The “situation does not offer much assurance that cosmetic talcs are adequately tested for asbestos,” the memo said. “If this is all that can be expected from the cosmetic industry…, we have not much choice but to move ahead as speedily as possible with a proposal of a regulation on asbestos in talc.”
However, in a quick about-face, the agency decided that the industry could be left to regulate itself. Its top trade group, the Cosmetic, Toiletry, and Fragrance Association (now called the Personal Care Products Council), established a screening test that it said could detect most types of asbestos at concentrations as low as 0.5 percent. Council officials did not respond to interview requests.
Concerns persisted within the FDA. Agency records show that in 1994 and again in 2001, FDA officials proposed to test cosmetic talc products for possible asbestos contamination–but for some reason did not follow through. An agency spokesman said information on why the surveys were scrapped was not ‘’immediately available.’’
A wakeup call
The idea was revived in 2009, when South Korean authorities recalled a dozen baby powder products and hundreds of medicines that they said were produced with asbestos-contaminated Chinese talc.
In response, the FDA conducted a survey in 2009 and 2010—buying and testing 34 talc products, including eye shadow, blush and powders, from stores in the Washington, D.C. area. The agency also requested samples of raw talc from nine suppliers. Strikingly, only four complied. Agency officials would not discuss what steps were taken, if any, to get samples from the other five suppliers.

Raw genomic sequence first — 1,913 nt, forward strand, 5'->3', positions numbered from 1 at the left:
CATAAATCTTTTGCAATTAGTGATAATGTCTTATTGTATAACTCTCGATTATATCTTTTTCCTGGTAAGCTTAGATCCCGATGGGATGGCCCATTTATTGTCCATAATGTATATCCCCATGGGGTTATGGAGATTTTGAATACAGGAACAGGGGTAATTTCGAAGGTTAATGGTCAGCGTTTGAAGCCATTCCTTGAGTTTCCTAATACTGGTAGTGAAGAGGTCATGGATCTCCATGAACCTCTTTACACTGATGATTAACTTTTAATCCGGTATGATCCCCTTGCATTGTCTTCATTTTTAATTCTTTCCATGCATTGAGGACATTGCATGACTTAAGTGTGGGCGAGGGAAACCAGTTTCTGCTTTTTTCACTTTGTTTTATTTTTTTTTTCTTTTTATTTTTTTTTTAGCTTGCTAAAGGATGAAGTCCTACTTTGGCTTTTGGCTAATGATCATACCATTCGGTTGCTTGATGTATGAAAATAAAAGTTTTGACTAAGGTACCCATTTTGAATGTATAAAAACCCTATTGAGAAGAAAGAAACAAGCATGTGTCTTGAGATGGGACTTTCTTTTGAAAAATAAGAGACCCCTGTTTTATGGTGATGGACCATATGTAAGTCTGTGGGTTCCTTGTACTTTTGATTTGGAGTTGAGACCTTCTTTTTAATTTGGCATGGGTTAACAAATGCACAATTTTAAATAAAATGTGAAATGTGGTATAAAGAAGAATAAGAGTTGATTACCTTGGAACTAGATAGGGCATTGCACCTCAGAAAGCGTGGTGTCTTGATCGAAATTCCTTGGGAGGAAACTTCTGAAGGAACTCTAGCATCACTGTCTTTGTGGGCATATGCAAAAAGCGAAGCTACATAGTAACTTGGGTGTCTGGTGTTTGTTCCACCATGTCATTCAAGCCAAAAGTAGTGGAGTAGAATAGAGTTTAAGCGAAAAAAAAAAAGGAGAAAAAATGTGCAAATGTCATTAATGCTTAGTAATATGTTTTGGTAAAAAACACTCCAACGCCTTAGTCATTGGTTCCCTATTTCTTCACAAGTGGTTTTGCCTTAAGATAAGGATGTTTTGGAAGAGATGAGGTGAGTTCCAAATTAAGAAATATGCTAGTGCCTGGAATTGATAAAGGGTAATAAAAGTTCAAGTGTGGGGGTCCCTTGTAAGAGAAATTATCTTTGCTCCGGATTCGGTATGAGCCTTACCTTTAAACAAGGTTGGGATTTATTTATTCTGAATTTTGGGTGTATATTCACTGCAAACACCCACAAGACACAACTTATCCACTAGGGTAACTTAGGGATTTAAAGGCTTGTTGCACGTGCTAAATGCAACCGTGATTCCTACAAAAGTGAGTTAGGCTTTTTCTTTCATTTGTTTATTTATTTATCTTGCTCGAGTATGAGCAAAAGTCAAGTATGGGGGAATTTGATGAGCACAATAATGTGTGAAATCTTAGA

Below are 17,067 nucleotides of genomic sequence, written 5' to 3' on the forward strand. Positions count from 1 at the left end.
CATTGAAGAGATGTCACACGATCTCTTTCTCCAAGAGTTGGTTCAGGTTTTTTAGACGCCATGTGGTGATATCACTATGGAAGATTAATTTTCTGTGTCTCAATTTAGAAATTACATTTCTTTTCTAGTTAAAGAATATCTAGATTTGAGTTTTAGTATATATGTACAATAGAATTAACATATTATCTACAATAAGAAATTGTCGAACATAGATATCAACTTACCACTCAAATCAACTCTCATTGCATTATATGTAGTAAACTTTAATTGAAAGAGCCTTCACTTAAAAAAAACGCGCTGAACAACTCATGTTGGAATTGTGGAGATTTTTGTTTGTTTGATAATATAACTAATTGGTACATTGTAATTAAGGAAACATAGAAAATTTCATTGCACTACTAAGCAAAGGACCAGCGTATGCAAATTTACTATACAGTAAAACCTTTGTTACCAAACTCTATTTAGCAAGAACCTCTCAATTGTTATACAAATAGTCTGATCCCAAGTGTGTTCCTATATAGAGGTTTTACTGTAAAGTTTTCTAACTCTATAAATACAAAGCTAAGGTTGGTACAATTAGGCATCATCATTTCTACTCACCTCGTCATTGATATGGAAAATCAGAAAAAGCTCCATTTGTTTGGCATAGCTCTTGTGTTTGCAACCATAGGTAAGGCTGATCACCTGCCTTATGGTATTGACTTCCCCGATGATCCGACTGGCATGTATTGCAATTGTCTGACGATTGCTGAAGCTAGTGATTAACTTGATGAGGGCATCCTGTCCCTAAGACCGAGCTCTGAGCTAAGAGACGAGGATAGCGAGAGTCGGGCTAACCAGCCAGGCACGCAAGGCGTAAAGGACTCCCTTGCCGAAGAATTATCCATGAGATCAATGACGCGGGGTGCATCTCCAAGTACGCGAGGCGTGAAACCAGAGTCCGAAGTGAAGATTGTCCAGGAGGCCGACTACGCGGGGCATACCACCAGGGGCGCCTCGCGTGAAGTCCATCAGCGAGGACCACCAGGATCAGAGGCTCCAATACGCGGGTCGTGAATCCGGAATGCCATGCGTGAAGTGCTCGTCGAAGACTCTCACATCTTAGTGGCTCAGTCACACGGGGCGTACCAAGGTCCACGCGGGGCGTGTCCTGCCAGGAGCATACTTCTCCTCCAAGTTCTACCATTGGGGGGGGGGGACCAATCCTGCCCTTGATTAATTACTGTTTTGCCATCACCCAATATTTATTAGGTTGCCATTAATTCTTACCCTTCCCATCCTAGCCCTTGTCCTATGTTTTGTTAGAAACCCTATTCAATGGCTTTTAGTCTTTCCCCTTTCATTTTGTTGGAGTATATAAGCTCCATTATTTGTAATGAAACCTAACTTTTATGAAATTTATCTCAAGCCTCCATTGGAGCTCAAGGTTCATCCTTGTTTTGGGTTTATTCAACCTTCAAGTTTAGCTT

No asbestos was found in any of the products or raw talc, the agency reported. “The results were limited, however, by the fact that only four talc suppliers submitted samples and by the number of products tested,’’ the FDA said.
Accordingly, the agency said, the results “do not prove that most or all talc or talc-containing cosmetic products currently marketed in the United State are likely to be free of asbestos contamination.’’
The FDA then asked the U.S. Pharmacopeail Convention, or USP, to revise its test methods for screening talc for asbestos. Though most people have never heard of USP, the scientific nonprofit sets standards enforceable by the FDA for the quality and purity of drugs, food and dietary supplements.
FDA officials refused to be interviewed about their request for tougher tests. But in a written statement, they said current methods “have insufficient sensitivity to detect asbestos and cannot provide the highest possible level of confidence when used by suppliers of talc to certify ‘absence of asbestos.’”
In an article last year, an expert panel created by USP endorsed the call for tougher screening. One currently used test, called X-ray diffraction, can allow asbestos concentrations as high as 2 percent to go undetected. Yet, the article noted, levels “well below 1 percent asbestos by weight…can generate potentially hazardous exposures.’’
“This issue..may be particularly relevant for the talc used in powders and cosmetics,’’ the article said.
New tests are likely to require use of transmission electron microscopy, a state-of-the-art technique that uses electron beams to produce extremely high magnification of tiny particles.
“There is no safe level of asbestos,’’ said Dr. Kevin Moore, a senior official at USP, “so…we’re identifying methods that give us assurance that we’re controlling it to an adequate extent.’’
However, panel members—who are drawn from industry, public health agencies and testing labs—are volunteers. That, and the need for consensus from disparate groups, means the going is slow. There is no timetable for completing new standards.